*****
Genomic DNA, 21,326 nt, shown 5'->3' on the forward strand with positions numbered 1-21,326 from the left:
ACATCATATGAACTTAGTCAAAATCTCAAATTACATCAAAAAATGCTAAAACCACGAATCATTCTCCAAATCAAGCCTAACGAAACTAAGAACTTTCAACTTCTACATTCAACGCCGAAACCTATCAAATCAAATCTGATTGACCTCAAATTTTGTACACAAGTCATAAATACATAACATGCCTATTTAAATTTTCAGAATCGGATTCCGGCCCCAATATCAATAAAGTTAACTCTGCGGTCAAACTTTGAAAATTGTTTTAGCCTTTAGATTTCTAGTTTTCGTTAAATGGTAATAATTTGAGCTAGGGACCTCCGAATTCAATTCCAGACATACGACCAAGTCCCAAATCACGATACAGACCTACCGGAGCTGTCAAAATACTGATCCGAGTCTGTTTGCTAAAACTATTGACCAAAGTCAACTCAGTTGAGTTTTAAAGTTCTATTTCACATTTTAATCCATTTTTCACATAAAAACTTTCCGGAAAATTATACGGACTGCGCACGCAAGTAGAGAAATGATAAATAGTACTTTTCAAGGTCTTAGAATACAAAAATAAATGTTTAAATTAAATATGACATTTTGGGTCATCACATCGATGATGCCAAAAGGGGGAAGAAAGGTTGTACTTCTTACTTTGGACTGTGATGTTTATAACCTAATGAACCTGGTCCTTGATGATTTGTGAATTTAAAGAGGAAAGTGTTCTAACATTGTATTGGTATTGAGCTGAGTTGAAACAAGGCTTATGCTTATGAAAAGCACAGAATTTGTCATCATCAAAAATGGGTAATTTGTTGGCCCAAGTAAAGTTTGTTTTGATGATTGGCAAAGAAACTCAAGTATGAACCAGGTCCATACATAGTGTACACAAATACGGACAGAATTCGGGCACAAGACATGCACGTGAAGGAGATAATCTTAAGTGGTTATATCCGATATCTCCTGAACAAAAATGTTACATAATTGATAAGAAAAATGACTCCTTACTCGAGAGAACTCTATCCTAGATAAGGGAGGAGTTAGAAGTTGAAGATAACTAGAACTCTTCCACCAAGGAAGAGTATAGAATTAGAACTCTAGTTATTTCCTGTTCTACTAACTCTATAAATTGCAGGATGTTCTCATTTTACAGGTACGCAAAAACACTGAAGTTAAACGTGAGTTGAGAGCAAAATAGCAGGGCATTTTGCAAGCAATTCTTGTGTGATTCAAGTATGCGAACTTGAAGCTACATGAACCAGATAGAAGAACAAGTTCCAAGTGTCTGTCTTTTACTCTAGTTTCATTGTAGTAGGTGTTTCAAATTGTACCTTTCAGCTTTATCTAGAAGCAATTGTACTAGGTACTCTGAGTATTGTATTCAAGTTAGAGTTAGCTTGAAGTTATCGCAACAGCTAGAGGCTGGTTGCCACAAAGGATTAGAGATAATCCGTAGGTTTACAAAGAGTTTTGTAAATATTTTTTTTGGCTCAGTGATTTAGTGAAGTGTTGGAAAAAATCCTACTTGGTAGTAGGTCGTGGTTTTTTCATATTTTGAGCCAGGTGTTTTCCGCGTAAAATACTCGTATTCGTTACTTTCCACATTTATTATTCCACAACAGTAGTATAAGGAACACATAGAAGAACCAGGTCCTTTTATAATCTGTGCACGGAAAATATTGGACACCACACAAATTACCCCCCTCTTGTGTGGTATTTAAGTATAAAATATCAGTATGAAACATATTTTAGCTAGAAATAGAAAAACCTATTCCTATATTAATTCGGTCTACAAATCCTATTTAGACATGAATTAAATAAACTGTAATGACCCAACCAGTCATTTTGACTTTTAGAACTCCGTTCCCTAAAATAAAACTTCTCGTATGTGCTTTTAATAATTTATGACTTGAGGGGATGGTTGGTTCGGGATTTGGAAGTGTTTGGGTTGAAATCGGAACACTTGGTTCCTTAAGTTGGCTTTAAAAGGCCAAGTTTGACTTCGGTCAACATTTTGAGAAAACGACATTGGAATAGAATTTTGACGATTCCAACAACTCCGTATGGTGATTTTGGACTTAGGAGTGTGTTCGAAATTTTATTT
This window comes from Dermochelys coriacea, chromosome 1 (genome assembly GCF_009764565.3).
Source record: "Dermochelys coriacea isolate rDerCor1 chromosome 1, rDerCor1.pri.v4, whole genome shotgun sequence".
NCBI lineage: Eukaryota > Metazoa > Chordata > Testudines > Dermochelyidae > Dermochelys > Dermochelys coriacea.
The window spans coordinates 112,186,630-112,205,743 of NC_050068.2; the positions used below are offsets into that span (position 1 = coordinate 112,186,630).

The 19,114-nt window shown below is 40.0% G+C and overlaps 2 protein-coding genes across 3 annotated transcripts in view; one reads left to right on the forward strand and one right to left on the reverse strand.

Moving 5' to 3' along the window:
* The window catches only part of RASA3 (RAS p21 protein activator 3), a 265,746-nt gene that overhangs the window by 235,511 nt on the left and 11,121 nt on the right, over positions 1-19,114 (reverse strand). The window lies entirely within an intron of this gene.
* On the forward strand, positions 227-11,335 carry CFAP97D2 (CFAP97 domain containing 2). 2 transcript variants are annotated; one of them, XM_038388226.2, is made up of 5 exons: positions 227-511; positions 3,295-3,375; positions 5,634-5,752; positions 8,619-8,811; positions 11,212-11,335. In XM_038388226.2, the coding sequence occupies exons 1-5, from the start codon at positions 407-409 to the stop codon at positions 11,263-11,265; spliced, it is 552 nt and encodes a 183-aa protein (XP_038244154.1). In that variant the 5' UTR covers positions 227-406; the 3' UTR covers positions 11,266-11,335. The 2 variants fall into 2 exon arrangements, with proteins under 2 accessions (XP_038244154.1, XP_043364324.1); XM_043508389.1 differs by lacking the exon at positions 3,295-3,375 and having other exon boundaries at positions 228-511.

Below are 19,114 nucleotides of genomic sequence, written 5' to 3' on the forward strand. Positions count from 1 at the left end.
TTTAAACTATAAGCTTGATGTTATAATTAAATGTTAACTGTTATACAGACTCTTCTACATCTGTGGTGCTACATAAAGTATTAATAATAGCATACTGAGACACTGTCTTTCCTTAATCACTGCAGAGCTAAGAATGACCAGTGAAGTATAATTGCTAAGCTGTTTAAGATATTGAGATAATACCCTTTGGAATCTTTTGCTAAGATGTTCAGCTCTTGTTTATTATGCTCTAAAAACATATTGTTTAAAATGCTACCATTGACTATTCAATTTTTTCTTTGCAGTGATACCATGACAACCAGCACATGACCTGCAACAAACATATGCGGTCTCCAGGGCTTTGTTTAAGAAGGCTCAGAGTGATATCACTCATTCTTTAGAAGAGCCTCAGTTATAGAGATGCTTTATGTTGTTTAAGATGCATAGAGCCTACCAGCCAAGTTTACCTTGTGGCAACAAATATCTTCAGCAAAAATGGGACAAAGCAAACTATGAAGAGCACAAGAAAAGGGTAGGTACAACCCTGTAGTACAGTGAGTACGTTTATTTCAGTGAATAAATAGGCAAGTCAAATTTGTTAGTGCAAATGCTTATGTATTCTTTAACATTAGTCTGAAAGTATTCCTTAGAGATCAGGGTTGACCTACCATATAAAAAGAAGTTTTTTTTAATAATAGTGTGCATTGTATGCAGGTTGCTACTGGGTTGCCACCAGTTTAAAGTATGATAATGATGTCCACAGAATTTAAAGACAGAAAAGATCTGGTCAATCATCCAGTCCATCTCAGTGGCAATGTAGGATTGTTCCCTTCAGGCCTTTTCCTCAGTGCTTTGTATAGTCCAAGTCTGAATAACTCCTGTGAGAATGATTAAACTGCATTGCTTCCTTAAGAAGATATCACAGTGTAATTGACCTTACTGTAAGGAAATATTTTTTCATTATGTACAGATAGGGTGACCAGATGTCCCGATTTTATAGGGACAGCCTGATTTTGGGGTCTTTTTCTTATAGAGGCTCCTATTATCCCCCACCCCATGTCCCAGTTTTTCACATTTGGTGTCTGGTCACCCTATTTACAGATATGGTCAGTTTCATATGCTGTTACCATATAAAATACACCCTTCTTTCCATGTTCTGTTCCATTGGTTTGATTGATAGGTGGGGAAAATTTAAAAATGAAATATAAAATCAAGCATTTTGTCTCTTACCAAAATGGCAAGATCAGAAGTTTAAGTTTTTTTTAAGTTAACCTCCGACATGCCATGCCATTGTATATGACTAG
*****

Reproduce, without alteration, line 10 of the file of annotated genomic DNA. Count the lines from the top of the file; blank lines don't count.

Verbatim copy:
* On the forward strand, positions 227-11,335 carry CFAP97D2 (CFAP97 domain containing 2). 2 transcript variants are annotated; one of them, XM_038388226.2, is made up of 5 exons: positions 227-511; positions 3,295-3,375; positions 5,634-5,752; positions 8,619-8,811; positions 11,212-11,335. In XM_038388226.2, the coding sequence occupies exons 1-5, from the start codon at positions 407-409 to the stop codon at positions 11,263-11,265; spliced, it is 552 nt and encodes a 183-aa protein (XP_038244154.1). In that variant the 5' UTR covers positions 227-406; the 3' UTR covers positions 11,266-11,335. The 2 variants fall into 2 exon arrangements, with proteins under 2 accessions (XP_038244154.1, XP_043364324.1); XM_043508389.1 differs by lacking the exon at positions 3,295-3,375 and having other exon boundaries at positions 228-511.